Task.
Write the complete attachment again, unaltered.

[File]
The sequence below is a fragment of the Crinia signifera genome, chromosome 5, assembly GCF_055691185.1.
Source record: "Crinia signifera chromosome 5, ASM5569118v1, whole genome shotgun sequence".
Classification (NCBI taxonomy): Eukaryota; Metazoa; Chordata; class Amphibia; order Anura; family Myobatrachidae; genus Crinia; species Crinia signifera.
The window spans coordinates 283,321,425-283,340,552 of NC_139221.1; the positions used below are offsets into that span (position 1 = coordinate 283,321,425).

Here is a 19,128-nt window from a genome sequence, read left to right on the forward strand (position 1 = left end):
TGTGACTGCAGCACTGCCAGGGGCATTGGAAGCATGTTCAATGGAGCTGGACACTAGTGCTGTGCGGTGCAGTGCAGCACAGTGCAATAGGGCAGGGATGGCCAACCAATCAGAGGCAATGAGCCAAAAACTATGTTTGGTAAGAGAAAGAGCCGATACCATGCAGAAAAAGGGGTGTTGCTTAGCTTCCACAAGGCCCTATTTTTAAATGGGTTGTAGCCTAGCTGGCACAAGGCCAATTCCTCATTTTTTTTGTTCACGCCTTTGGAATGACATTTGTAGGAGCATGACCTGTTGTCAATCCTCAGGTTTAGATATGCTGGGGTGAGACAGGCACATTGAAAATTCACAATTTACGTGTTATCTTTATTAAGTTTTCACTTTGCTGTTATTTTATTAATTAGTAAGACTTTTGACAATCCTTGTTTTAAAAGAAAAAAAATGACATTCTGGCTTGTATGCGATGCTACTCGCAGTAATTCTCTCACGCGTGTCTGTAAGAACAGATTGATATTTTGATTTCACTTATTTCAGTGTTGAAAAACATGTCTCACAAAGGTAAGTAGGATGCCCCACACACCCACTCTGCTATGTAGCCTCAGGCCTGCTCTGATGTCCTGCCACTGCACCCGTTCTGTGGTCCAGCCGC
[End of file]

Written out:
The sequence below is a fragment of the Crinia signifera genome, chromosome 5, assembly GCF_055691185.1.
Source record: "Crinia signifera chromosome 5, ASM5569118v1, whole genome shotgun sequence".
Classification (NCBI taxonomy): Eukaryota; Metazoa; Chordata; class Amphibia; order Anura; family Myobatrachidae; genus Crinia; species Crinia signifera.
The window spans coordinates 283,321,425-283,340,552 of NC_139221.1; the positions used below are offsets into that span (position 1 = coordinate 283,321,425).

Here is a 19,128-nt window from a genome sequence, read left to right on the forward strand (position 1 = left end):
TGTGACTGCAGCACTGCCAGGGGCATTGGAAGCATGTTCAATGGAGCTGGACACTAGTGCTGTGCGGTGCAGTGCAGCACAGTGCAATAGGGCAGGGATGGCCAACCAATCAGAGGCAATGAGCCAAAAACTATGTTTGGTAAGAGAAAGAGCCGATACCATGCAGAAAAAGGGGTGTTGCTTAGCTTCCACAAGGCCCTATTTTTAAATGGGTTGTAGCCTAGCTGGCACAAGGCCAATTCCTCATTTTTTTTGTTCACGCCTTTGGAATGACATTTGTAGGAGCATGACCTGTTGTCAATCCTCAGGTTTAGATATGCTGGGGTGAGACAGGCACATTGAAAATTCACAATTTACGTGTTATCTTTATTAAGTTTTCACTTTGCTGTTATTTTATTAATTAGTAAGACTTTTGACAATCCTTGTTTTAAAAGAAAAAAAATGACATTCTGGCTTGTATGCGATGCTACTCGCAGTAATTCTCTCACGCGTGTCTGTAAGAACAGATTGATATTTTGATTTCACTTATTTCAGTGTTGAAAAACATGTCTCACAAAGGTAAGTAGGATGCCCCACACACCCACTCTGCTATGTAGCCTCAGGCCTGCTCTGATGTCCTGCCACTGCACCCGTTCTGTGGTCCAGCCGC